"We were like nothing, nothing. We were nothing, we were as good as dead.” When the presiding judge Dominik Groß asked him if he knew how these people died, Golani said: “They were thin and broken. They were literally finished.”

When he tried to flee into the forest in the second week, he was discovered. "I was completely naked and was splashed with cold water," says the 92-year-old. He had to work in the crematorium for about three weeks. “These three weeks lasted like a lifetime. I thought I'd never leave this place."

The accused Furchner followed Golani's testimony on a screen directly in front of her. On this day of the hearing, too, she made use of her right to remain silent. On the previous day of the trial, an expert had said that Furchner had worked with veteran and experienced SS men on a daily basis.

As late as the 1950s, she received several visits from members of the management team in Schleswig, including Commandant Hoppe. In Stutthof, Furchner also met her future husband, an SS sergeant. In a trial against the camp commandant, Heinz Furchner testified: “People were gassed in the Stutthof camp. They talked about it in the commander’s office.”

The systematic killings and extermination transports were controlled in Furchner's department at the time. The public prosecutor's office accuses Furchner of having "ensured the smooth functioning of the camp". She "supported the execution of the mass murder through her writing".

In his testimony, survivor Chaim Golani also speaks about the accused. She accompanied the commandant in the camp and cursed and humiliated the prisoners. Again and again she pointed to people who were not sincere at the appeal. "She was cruel, we were afraid of her," Golani said.

Hans-Jürgen Förster, Golani's witness advisor and former federal prosecutor at the Federal Court of Justice, says WELT after the end of the hearing: "He's definitely wrong about this memory." From the power and intimidation of a man, he concluded that this must be the commander. Otherwise, however, no one reported seeing a civilian employee inside the concentration camp. Therefore, it is likely that the man from Golani's memory was a commander standing under the commandant, accompanied by an SS woman.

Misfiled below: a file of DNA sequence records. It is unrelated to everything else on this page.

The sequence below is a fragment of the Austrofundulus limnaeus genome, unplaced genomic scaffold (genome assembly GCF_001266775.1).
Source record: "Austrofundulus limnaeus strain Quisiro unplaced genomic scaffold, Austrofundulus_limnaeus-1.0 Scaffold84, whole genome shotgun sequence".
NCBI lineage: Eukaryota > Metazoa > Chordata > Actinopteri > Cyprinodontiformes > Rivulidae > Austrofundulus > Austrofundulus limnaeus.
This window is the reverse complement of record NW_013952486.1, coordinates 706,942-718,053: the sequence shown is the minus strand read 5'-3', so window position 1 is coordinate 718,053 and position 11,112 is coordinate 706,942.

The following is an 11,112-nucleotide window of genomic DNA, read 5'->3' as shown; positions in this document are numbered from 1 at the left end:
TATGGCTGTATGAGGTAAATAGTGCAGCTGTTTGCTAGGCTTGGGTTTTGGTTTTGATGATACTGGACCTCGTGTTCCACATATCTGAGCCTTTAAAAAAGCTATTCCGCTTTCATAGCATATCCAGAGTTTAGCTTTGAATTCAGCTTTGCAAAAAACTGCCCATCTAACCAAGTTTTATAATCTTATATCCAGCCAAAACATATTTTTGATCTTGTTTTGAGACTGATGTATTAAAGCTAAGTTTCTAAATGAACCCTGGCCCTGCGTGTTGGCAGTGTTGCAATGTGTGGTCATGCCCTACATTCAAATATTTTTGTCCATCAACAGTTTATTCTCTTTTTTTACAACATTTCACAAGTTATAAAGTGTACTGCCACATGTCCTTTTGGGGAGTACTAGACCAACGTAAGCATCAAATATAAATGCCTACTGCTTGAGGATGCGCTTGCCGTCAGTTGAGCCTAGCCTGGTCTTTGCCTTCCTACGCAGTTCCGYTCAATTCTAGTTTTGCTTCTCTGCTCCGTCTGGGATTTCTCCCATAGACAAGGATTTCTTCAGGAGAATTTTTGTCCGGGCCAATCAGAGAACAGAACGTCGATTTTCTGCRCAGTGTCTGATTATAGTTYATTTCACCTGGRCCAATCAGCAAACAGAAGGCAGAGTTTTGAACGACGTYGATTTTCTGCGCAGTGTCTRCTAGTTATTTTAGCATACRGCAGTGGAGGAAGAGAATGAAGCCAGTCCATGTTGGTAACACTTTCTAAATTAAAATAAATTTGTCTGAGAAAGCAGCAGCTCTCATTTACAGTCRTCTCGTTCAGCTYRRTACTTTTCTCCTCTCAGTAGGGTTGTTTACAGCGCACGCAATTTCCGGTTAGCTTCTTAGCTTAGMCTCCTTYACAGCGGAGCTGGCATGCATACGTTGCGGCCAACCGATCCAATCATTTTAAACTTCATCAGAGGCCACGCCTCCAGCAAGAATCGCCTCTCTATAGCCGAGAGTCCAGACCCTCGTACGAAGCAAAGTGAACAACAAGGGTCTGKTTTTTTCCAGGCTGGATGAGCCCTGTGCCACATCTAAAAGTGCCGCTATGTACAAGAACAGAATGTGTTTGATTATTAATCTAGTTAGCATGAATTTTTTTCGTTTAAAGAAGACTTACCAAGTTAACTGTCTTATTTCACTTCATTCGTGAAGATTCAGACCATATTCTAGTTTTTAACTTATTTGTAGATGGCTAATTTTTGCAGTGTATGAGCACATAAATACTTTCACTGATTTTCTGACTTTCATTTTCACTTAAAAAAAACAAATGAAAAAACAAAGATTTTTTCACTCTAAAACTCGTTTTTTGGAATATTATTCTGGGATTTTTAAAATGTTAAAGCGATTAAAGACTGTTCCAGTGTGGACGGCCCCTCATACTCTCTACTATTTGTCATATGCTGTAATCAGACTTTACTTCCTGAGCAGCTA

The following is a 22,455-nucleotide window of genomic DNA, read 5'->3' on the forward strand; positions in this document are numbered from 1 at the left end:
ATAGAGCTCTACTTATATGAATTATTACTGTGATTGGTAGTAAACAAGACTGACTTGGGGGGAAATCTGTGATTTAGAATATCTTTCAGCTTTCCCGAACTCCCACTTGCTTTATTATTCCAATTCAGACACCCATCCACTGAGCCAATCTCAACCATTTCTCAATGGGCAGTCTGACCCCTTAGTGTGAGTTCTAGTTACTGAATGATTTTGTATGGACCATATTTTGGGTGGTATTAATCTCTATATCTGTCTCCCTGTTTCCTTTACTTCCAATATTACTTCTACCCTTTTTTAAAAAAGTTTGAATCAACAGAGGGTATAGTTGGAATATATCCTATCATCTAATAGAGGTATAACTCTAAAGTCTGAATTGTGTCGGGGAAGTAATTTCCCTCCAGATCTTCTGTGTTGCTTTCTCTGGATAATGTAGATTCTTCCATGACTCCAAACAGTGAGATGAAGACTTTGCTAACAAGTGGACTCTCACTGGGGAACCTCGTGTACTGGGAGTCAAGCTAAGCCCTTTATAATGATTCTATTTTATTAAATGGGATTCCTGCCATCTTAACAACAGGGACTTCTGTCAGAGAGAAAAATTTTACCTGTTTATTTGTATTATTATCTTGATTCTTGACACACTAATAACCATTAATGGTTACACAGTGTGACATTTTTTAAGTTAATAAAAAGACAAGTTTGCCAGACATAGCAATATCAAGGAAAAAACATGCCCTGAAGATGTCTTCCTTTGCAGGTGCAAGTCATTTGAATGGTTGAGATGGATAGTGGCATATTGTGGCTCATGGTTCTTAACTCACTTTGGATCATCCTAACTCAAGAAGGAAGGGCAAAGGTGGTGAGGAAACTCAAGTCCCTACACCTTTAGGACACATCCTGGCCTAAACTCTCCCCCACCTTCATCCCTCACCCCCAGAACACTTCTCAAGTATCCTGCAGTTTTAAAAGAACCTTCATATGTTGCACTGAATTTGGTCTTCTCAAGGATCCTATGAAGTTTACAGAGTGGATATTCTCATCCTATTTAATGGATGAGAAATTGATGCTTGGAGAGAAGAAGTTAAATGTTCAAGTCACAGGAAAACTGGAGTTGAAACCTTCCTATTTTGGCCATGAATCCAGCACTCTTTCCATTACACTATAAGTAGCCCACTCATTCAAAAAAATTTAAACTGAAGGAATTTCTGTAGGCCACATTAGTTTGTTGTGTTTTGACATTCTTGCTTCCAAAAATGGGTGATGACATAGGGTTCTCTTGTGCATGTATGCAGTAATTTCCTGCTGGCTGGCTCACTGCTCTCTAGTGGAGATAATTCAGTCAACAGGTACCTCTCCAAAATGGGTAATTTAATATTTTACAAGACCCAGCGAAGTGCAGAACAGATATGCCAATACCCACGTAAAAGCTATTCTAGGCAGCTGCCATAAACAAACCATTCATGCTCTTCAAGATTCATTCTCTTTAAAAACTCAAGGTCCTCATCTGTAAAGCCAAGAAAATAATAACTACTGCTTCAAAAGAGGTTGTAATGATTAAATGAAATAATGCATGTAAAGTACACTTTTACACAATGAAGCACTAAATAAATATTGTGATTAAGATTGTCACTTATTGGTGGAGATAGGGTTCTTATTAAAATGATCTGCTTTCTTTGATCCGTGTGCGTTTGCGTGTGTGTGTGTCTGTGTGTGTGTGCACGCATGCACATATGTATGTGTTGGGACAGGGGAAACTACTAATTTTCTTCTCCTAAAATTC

After 37 days in Stutthof, Chaim Golani and his father were deported to the Natzweiler-Struthof concentration camp in occupied French Alsace. This emerges from a security police document that WELT was able to see. There he was forced to extract fuel from oil shale in several satellite camps, including the Dautmergen concentration camp.

Then he was sent on a death march from Dautmergen. The guards fled after 80 kilometers in the face of the advancing French army. The French freed Golani, who by then weighed only 30 kilos. It was April 22, 1945 - a few days before the unconditional surrender of the Wehrmacht and the end of National Socialist terror.

In 1947, even before the state of Israel was founded, he came to what was then the British Mandate of Palestine and joined the Zionist paramilitary underground organization Hagana, which later became the Israeli army. In the War of Independence, which began one day after the founding of the state in May 1948, he fought against the attacking Jordanian army.

His unit was called the Golani. Out of solidarity with his comrades, he adopted the name as his surname.

"Kick-off Politics" is WELT's daily news podcast. The most important topic analyzed by WELT editors and the dates of the day. Subscribe to the podcast on Spotify, Apple Podcasts, Amazon Music, among others, or directly via RSS feed.